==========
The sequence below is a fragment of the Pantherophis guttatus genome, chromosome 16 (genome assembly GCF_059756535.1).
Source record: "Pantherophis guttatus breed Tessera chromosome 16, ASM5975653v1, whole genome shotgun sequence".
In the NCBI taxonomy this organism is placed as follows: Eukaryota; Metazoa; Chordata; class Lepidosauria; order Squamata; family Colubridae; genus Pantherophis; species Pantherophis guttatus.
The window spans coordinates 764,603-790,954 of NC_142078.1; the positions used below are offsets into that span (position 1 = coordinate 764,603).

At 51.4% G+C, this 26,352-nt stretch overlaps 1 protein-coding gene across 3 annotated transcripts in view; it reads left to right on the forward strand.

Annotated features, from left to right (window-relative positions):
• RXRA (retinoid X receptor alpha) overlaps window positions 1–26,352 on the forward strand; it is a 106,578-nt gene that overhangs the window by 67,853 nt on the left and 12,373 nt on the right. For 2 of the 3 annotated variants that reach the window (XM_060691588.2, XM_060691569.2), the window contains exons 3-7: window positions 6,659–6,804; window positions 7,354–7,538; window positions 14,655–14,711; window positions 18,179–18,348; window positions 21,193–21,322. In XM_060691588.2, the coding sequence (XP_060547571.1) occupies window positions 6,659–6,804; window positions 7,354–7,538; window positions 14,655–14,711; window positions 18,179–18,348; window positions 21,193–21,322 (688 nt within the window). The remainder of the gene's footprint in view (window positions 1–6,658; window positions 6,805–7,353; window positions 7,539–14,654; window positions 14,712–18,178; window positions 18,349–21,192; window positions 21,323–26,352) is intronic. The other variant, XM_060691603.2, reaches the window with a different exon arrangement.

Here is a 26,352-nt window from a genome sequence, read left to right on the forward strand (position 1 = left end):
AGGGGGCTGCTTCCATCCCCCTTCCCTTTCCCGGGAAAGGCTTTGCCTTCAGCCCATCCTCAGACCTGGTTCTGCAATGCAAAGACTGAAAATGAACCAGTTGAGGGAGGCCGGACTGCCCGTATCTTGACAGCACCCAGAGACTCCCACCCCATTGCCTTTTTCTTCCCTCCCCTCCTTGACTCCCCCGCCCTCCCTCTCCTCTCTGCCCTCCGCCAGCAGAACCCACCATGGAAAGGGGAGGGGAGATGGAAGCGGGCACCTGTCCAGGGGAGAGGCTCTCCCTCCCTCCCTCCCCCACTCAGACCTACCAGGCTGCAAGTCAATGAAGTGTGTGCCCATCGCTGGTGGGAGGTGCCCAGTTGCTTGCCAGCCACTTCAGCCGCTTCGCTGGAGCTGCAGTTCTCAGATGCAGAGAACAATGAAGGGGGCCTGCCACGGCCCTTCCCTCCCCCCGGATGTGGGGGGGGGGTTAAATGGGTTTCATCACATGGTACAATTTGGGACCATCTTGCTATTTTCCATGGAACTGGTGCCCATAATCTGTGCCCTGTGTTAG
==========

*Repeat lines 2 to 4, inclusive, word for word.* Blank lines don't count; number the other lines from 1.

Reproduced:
Source record: "Pantherophis guttatus breed Tessera chromosome 16, ASM5975653v1, whole genome shotgun sequence".
In the NCBI taxonomy this organism is placed as follows: Eukaryota; Metazoa; Chordata; class Lepidosauria; order Squamata; family Colubridae; genus Pantherophis; species Pantherophis guttatus.
The window spans coordinates 764,603-790,954 of NC_142078.1; the positions used below are offsets into that span (position 1 = coordinate 764,603).